London is looking to its burgeoning market in Islamic finance – already the largest in the Western world – to boost its reputation as a financial centre, banking on growth in an industry with the bonus of being partly shielded from the global credit crisis.
An eagerly awaited decision next week by the British government on whether it will borrow money by issuing a sovereign Islamic bond, or sukuk, could open up new avenues in a market that Standard & Poor’s estimates could reach $4 trillion (Dh14.7trn) overall.
“We are very excited,” said Humphrey Percy, the chief executive of the Bank of London and the Middle East, one of four Islamic banks in the capital. “It will further underline London as an global Islamic financial centre because it will be the first hard currency, highly rated, government sukuk to be issued.”
Islamic financing is increasingly seen as a key support for the city in its competition with other centres such as New York, after London’s reputation as a financial hub took a beating thanks to the failure of Northern Rock and criticism of proposals to raise taxes on wealthy expatriates.
The international sukuk market grew by 75 per cent to reach $85 billion in the first half of 2007. The $24.5bn raised in the first half nearly surpassed 2006 new issuance of $26.8bn, according to the Islamic Finance Information Service.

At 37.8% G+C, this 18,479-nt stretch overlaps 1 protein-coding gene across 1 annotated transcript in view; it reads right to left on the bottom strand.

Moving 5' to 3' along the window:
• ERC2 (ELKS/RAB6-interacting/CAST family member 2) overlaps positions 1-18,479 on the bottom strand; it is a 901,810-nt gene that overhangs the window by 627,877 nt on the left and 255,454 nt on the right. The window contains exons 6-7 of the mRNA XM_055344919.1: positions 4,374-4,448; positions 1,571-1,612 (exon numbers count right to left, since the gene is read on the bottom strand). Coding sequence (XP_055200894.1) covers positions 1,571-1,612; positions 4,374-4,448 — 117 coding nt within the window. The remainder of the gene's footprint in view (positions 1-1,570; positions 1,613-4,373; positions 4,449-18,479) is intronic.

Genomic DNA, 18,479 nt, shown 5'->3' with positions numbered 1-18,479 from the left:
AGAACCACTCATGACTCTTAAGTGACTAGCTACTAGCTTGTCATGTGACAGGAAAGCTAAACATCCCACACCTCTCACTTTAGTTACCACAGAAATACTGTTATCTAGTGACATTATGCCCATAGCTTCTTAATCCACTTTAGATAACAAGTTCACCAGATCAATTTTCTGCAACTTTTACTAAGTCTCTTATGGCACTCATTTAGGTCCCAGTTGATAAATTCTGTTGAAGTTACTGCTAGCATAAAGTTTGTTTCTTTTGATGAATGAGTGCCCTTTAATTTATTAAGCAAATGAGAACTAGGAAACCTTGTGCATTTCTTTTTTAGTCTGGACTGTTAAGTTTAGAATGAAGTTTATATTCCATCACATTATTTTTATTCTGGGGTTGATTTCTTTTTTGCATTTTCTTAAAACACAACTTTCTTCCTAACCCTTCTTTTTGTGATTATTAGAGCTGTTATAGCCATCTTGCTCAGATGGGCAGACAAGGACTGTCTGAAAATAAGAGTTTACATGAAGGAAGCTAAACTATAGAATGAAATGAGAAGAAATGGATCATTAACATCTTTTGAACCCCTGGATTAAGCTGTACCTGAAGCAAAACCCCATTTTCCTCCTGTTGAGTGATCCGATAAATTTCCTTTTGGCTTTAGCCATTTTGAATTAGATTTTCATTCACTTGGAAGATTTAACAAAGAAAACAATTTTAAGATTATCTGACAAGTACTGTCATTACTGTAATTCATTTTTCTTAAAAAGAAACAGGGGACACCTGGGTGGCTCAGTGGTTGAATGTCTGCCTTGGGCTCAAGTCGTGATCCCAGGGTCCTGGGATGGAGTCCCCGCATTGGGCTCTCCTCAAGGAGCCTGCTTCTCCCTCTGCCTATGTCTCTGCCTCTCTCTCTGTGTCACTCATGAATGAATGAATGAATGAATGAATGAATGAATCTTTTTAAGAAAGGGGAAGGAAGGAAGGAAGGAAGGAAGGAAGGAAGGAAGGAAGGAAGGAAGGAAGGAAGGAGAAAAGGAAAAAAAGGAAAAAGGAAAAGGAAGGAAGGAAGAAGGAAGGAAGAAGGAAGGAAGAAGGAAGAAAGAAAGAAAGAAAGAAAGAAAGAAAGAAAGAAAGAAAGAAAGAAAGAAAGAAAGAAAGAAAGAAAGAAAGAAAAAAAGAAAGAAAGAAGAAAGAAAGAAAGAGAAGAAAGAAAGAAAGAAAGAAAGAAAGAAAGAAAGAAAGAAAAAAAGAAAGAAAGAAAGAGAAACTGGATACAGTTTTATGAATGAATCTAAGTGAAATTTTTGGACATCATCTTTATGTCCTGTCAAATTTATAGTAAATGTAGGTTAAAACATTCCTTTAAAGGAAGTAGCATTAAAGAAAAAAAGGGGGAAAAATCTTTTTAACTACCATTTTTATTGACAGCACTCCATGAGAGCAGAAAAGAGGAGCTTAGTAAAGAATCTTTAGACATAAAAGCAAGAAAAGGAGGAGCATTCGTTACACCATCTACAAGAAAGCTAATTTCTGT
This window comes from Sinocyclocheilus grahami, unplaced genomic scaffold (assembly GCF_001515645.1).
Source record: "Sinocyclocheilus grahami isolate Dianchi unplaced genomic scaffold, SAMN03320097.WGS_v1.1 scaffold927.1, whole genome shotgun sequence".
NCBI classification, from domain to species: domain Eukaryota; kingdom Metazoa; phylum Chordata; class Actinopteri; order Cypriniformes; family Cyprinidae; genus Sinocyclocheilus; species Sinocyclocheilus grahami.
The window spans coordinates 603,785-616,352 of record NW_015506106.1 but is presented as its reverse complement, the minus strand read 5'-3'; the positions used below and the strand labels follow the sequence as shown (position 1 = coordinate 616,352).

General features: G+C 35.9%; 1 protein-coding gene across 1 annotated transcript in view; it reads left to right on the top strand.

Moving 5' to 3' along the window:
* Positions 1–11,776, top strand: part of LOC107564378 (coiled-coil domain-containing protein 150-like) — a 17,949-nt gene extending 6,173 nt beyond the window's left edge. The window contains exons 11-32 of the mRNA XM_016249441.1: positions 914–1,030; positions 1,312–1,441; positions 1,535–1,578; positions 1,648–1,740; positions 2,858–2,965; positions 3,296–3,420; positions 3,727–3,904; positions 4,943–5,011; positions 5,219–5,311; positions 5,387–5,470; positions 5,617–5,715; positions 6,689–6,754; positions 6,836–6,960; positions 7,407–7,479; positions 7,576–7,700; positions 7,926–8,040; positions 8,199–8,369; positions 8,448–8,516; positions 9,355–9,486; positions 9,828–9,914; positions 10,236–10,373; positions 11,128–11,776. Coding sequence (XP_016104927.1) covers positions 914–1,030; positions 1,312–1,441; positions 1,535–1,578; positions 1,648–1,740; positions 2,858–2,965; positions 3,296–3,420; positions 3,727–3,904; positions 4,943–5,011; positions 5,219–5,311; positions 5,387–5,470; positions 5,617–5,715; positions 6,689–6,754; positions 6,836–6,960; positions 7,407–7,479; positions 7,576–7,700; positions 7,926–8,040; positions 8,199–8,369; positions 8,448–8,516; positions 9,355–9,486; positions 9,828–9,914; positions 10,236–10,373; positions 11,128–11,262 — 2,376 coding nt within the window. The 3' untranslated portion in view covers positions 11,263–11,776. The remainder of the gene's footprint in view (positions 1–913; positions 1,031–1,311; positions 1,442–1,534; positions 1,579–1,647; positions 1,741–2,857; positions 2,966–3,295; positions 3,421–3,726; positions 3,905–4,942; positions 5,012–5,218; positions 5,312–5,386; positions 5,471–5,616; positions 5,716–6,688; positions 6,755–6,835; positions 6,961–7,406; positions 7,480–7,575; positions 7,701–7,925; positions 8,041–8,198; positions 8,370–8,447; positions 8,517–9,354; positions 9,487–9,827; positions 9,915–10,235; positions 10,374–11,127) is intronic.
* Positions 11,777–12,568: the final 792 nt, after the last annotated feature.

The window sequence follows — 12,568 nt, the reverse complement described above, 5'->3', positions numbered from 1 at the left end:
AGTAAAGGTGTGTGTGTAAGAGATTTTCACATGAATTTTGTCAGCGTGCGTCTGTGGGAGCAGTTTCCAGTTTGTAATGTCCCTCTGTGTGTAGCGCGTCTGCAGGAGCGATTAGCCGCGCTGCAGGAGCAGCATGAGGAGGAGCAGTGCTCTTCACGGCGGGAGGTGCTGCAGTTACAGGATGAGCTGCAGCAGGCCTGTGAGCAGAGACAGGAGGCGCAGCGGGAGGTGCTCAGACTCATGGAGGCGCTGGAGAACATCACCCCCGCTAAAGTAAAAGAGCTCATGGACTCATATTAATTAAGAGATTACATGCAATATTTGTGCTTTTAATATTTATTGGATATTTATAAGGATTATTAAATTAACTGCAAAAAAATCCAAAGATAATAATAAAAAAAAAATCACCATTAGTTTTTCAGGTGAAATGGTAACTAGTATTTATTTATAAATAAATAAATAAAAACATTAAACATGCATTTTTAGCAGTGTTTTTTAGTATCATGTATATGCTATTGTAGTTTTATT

The potential of the commercial sukuk market was revealed recently by the launch of a $300 million convertible bond for Tamweel, the second-largest mortgage lender in the UAE. Tamweel said its December bond issue, again managed by Barclays Capital, was oversubscribed within hours.
Rodney Wilson, chairman of the London-based Institute of Islamic Banking and Insurance, noted that some other deals had been put on hold – UAE-based Dana Gas postponed placing its $1bn sukuk until September due to credit market weakness, while First Gulf Bank of the UAE and Bahrain’s Ithmar Bank announced deferment of their issues. “On the other hand, there is no Islamic financial institution which is in trouble,” he said.
Wilson added that the British government is expected to go ahead with the sukuk even after a furore earlier this year over comments from Rowan William, the archbishop of Canterbury and the head of Britain’s Anglican Church, that a limited application of Shariah in Britain was inevitable.
“Islamic finance is a tool that the government realises it has in its hand, which it can utilise to re-establish some clear blue water between themselves and Wall Street,” said David Testa, the CEO of Gatehouse Capital, which is expecting to receive its licence to become the fifth standalone Islamic bank in London within weeks.
While more than two-thirds of Islamic finance business is currently originated in the Middle East, the oil-rich region is increasingly looking to international capital markets to finance its grander development projects. A $1.5bn sukuk issue from Dubai Ports World and arranged by London-based Barclays Capital last year allocated 60 per cent of its paper to Western buyers.
A British government sukuk – which could be announced in next week’s annual budget – would increase liquidity in the market and expand the secondary commercial market in the takaful, or Islamic insurance, sector. (AP)
Sukuk can give London a leg up in market